Natural gas inventory showed a build of 69 bcf vs a build of 63 bcf in the prior week. Working gas in storage was 2,636 Bcf as of Friday, September 7, 2018, according to EIA estimates. This represents a net increase of 69 Bcf from the previous week. Stocks were 662 Bcf less than last year at this time and 596 Bcf below the five-year average of 3,232 Bcf. At 2,636 Bcf, total working gas is below the five-year historical range.

Baker Hughes total U.S. rig count increased +7 to 1055 following last week’s status quo.

Metals: Gold, Copper fight back

Agriculture: September 2018 USDA WASDE report:

Corn and wheat prices drop, while soybeans are modestly higher following monthly WASDE report 0n Wednesday. Here are a few key highlights from the report:

Note: I know it looks like Wheat and Soy swapped prices but its not a mistake. At Friday’s settlement;

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THE WEEK AHEAD
Week 38 (September 17 to 21)

The DOW, NASDAQ and S&P500 are expecting a rock and roll week ahead.

According to our 5, 10 and 15 year seasonal models, the SPY and DIA should be divergent on Monday, bullish on Tuesday, bearish on Wednesday and moderately bullish on Thursday. The DIA should finish Friday slightly divergent while SPY should be bearish.

Benchmarks (21 year average) for wk38:

Key Economic Dates

Week 38

In the coming week, the most important releases for the US are building permits and housing starts, existing home sales and flash Markit PMIs. Elsewhere, the BoJ interest rate decision, Japan trade and inflation, UK and Euro Area consumer prices and flash Markit PMIs for the Eurozone, France and Germany will also be in the spotlight.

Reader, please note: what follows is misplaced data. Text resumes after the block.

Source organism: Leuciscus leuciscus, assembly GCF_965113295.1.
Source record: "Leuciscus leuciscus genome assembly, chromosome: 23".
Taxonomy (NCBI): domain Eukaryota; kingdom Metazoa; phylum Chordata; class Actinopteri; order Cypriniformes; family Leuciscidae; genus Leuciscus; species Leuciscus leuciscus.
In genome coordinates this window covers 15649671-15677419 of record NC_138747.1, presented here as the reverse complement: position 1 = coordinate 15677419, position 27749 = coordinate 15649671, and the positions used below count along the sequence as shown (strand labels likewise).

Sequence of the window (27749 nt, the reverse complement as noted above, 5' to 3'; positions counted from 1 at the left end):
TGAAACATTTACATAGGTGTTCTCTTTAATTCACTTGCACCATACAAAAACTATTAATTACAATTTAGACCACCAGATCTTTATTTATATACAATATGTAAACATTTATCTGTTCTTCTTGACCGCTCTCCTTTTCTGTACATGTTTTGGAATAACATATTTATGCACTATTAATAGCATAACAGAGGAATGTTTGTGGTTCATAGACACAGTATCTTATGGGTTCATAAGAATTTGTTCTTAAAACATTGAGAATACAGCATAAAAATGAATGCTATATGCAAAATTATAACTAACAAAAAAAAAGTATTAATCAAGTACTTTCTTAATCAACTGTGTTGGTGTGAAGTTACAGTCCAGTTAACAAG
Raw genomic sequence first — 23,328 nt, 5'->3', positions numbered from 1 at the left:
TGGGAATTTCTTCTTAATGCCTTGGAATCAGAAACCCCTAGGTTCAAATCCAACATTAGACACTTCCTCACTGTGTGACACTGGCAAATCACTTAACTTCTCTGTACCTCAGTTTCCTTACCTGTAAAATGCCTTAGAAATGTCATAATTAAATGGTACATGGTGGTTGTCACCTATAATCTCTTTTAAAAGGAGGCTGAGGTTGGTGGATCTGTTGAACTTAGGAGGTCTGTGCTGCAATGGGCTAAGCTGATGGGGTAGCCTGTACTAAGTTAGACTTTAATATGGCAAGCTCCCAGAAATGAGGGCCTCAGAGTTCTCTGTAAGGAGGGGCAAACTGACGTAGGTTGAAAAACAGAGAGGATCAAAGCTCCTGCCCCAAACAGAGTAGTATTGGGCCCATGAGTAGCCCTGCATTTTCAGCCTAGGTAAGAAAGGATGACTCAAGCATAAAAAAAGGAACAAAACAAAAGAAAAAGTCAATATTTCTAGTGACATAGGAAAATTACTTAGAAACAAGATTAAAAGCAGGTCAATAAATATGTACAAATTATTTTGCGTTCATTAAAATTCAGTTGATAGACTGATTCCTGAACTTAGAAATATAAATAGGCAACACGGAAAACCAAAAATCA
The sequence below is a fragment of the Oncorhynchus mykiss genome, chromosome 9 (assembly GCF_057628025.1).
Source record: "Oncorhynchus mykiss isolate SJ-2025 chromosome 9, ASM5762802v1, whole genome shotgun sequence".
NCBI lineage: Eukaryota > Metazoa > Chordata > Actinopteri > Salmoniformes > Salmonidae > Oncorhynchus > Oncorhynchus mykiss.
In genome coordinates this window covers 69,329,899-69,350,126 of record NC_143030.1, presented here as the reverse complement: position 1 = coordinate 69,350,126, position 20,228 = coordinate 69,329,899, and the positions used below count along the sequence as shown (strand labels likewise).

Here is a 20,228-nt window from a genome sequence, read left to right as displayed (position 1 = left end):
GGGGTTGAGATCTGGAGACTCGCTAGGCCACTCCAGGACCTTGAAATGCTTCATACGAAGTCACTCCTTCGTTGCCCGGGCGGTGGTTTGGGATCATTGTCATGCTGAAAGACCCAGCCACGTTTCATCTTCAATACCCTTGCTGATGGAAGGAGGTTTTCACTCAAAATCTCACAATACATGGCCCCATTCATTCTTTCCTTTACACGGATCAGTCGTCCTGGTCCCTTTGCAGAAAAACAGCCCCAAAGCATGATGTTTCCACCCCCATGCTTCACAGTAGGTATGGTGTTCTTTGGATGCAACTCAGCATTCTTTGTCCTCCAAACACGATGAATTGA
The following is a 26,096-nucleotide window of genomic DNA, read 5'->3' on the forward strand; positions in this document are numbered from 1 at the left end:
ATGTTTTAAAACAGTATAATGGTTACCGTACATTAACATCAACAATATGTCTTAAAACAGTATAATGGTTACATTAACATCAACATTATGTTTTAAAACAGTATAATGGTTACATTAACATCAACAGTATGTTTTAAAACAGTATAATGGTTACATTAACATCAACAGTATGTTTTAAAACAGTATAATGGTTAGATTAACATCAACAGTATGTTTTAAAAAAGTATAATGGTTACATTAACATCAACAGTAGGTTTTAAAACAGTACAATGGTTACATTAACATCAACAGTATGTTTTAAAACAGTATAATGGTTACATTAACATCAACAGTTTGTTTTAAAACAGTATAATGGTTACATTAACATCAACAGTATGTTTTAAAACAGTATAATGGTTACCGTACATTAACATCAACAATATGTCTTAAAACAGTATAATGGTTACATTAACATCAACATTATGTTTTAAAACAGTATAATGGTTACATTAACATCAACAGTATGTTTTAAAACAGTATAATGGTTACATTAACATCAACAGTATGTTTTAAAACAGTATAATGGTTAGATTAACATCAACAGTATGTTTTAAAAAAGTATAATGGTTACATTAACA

Mon 17 September

Tue 18 September

Wed 19 September

Thu 20 September

Fri 21 September

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COMMENTARY

I am bullish for the coming week (hope I don’t regret it) especially after the past week’s drop. I won’t be hanging on to anything for too long and will be watching for signs that the September market sell-down might be imminent.

That wasn’t too wild and I didn’t live to regret it. America’s economy still looks solid. With two likely rate hikes between now and the end of the year, there’s little else that concerns me with regard to the economy’s state of health for now.

I am still expecting a September market correction, mostly because I suspect there’s more than enough reason for portfolio dumping in the second half of the month. Even though the benchmarks have been making gains, the broader market doesn’t seem to agree as seen in its internals. Volumes haven’t fallen off a cliff but are considerably lower than the first half of the year, as can be expected leading into the October Effect.

Expect a volatile week ahead. If this market is as resilient as I think it is, we should se e moderate gains this time next week. But I won’t count out the start of the September correction closer to expiration Friday.

Happy Hunting!